FDA Releases Report on the Occurrence of Foodborne Illness Risk Factors in Fast Food and Full-Service Restaurants. The Food and Drug Administration (FDA) released findings from the initial phase of a 10-year study that is evaluating trends in food preparation practices and employee behaviors that contribute to foodborne illness outbreaks in retail settings. Data collected between 2013 and 2014, showed that restaurants exhibited the best control over ensuring that employees’ bare hands did not come into contact with ready-to-eat foods and that raw animal foods are cooked to their required temperatures. Other food safety behaviors and practices, including employee handwashing and temperature control of foods requiring refrigeration, remain areas for improvement, according to the report’s findings. Data from the 2013-2014 collection will be used as a baseline to assess trends in the occurrence of risk factors during subsequent data collections in fast food and full service restaurants. Additional data collections will investigate similar retail food safety research questions in institutional food service settings and retail food stores.
Interagency Food Safety Analytics Collaboration Releases New Report on Sources of Foodborne Illnesses. Vegetable row crops and beef were most often linked to E. coli 0157 illnesses from 1998 through 2016, whereas Listeria monocytogenes illnesses were most often associated with dairy products and fruits, according to a new report on foodborne illness source attribution estimates released by the Interagency Food Safety Analytics Collaboration (IFSAC). The report also found Campylobacter illnesses were most often linked to chicken, once dairy outbreaks were removed from the estimates, while Salmonella illnesses emanated from a wide variety of foods. The report is based on IFSAC’s analysis of data from more than 1,000 foodborne disease outbreaks.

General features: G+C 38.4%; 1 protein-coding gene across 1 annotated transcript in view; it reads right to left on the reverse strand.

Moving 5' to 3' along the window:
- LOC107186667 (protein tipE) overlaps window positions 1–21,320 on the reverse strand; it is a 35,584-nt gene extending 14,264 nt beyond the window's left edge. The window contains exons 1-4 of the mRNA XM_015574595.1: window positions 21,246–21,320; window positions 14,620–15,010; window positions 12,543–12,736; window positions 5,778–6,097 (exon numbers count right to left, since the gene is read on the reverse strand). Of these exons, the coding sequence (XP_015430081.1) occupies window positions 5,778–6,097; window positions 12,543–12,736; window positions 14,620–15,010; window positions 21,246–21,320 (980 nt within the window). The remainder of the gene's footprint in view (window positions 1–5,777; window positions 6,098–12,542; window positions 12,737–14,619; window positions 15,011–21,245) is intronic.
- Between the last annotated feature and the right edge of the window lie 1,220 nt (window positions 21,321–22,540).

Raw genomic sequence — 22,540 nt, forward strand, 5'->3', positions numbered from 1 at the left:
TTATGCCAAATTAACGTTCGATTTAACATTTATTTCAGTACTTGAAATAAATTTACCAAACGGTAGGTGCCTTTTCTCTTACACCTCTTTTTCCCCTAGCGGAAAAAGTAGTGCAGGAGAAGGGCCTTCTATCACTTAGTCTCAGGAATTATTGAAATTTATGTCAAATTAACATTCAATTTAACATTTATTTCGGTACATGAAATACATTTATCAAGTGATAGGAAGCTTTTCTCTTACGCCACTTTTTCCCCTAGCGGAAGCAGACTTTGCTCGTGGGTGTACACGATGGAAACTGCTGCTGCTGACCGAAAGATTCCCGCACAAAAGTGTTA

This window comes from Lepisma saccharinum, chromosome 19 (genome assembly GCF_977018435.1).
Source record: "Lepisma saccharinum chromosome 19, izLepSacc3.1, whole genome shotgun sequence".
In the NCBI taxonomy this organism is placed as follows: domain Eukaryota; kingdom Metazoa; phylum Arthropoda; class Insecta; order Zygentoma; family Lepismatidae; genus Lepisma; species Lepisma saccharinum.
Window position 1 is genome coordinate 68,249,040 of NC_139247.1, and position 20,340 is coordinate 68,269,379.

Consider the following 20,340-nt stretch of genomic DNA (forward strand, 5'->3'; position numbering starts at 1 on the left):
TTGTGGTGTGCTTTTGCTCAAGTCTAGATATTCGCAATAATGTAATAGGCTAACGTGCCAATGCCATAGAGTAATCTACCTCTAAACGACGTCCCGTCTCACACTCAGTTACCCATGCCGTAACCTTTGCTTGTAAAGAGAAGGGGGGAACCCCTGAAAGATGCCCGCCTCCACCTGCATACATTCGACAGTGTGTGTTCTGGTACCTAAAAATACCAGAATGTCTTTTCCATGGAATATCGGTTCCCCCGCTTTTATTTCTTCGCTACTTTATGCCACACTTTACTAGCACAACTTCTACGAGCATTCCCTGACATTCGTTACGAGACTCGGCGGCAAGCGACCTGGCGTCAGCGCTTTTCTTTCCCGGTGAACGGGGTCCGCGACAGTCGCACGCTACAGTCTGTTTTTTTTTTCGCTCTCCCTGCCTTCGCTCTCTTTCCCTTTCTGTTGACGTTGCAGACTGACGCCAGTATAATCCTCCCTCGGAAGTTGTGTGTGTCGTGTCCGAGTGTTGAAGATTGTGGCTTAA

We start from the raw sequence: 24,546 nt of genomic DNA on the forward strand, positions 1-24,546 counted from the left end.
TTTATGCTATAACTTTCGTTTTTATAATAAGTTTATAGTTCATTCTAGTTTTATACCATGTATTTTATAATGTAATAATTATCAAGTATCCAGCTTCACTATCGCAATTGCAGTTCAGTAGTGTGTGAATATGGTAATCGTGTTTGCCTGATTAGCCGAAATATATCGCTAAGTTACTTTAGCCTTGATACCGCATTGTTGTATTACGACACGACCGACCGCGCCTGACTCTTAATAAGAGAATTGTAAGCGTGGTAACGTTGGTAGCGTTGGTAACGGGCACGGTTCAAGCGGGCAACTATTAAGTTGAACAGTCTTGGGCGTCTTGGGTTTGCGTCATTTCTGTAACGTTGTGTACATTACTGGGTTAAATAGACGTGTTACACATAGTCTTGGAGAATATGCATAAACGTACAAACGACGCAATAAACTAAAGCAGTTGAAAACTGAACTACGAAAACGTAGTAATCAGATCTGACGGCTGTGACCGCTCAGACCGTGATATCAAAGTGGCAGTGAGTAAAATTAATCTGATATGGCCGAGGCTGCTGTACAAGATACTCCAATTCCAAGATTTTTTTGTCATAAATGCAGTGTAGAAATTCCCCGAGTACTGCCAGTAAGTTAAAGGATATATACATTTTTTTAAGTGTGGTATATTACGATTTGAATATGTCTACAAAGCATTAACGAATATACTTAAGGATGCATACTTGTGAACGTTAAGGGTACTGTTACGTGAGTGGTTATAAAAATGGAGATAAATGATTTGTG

National Academies Summarize Workshop on Sustainable Diets. The National Academies of Sciences, Engineering and Medicine (National Academies) published proceedings of a workshop from its August Food Forum on sustainable diets, food and nutrition. The proceedings summarize discussions from the workshop, which reviewed current and emerging knowledge about sustainable diets within the field of food and nutrition; examined sustainable diets and relevant impacts for cross-sector partnerships, policy and research; and addressed the influence of sustainable diets on dietary patterns, food systems, public health and people. The views expressed in the proceedings reflect the knowledge and opinions of individual workshop participants and do not represent consensus among the participants, members of the Food Forum or the National Academies.